The Far-Right in Europe: The PEGIDA Case as a Transnational Movement
After the Second World War, a new order was established in Western Europe with the support of the USA, the leader of the Western side of the Cold War. The idea of European integration, which became concrete with the European Coal and Steel Community (ECSC) in 1949, quickly gained strength. Established with the participation of Germany, France, Italy, Belgium, the Netherlands, and Luxembourg, ECSC formed the basis of the structure that has turned into the European Union (EU) today. This initiative was aimed at ending the coal-steel struggle between France and Germany, one of the biggest problems in the region. With idealistic ideas and based on cooperation, this allowed generations born especially after the war in Western Europe to have hope for the future. The organization gradually incorporated other countries in Europe and created a relative European values system. The far-right movements have made themselves and their presence felt in Europe from time to time but are always far from being the main actor. They began to be mentioned frequently after important events such as the terrorist attack on September 11, the 2008 World Economic Crisis and the major migration movements towards Europe, known as the 2015 Refugee Crisis, during the Arab Spring process.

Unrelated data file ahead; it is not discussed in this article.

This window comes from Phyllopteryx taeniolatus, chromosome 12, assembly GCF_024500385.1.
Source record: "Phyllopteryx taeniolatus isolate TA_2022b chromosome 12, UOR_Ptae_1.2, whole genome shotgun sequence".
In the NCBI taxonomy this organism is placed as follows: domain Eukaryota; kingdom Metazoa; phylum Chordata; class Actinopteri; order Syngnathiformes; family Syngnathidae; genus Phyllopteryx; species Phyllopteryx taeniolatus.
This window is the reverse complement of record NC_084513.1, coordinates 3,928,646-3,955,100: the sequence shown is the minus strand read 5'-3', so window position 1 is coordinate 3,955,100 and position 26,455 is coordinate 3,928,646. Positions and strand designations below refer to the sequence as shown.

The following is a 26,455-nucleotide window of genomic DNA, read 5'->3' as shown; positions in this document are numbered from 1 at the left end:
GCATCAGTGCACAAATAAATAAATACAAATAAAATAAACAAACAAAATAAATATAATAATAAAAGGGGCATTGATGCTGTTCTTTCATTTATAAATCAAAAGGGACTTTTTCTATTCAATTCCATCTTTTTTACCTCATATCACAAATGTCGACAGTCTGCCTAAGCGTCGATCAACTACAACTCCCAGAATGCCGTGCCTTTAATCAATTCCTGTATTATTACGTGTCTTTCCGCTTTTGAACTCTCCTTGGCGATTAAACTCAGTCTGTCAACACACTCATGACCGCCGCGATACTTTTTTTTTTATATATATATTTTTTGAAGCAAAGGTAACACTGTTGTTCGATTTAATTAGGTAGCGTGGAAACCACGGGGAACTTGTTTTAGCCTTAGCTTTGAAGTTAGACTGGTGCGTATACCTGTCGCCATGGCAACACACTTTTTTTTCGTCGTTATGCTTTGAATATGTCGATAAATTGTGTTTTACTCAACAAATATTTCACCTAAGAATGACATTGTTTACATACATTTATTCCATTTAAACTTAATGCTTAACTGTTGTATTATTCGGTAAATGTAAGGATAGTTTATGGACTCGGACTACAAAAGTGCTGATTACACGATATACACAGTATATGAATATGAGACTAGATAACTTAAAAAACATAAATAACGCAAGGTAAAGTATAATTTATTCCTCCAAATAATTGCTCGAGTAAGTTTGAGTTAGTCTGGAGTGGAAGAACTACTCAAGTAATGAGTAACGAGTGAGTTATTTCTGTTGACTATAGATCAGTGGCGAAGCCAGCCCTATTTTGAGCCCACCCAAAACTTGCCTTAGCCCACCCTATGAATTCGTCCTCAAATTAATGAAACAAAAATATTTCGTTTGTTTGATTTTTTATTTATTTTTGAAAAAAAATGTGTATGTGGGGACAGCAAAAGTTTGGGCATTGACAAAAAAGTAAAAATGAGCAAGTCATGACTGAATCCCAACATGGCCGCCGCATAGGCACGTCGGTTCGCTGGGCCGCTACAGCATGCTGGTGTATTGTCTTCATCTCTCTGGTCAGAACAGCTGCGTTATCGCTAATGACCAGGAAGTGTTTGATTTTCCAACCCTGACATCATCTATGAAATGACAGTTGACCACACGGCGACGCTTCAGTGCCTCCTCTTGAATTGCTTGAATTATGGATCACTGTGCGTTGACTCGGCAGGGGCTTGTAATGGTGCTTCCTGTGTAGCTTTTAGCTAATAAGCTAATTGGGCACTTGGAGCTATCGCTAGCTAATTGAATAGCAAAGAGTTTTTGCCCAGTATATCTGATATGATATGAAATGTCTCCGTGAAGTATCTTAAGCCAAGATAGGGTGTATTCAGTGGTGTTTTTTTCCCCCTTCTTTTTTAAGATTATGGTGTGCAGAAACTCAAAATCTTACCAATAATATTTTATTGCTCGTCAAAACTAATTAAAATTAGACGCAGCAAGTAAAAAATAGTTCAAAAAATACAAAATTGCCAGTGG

In Europe, it can be said that the far-right is advancing rapidly towards mainstreaming, striving to adopt and spread its discourse. This spread is carried out by people with far-right views in different media such as the political arena, the internet environment, and the streets. The Patriotic Europeans Against the Islamization of the Occident (PEGIDA) movement, which manifests itself in a non-political medium and has gained a transnational feature, is the subject of research as the most socially noticeable formation in Europe. It is very important to understand PEGIDA, which shows a significant difference from other movements, especially with its transnational feature, to reveal the social dimensions of the far-right movements in Europe.
This study will focus on the PEGIDA movement, which developed in Germany after addressing the development of the far-right in Europe, and will present the development of the far-right in Germany, the data of the Alternative for Germany party (AfD), the establishment of PEGIDA, and the transnational development of the movement after explaining the process of protests.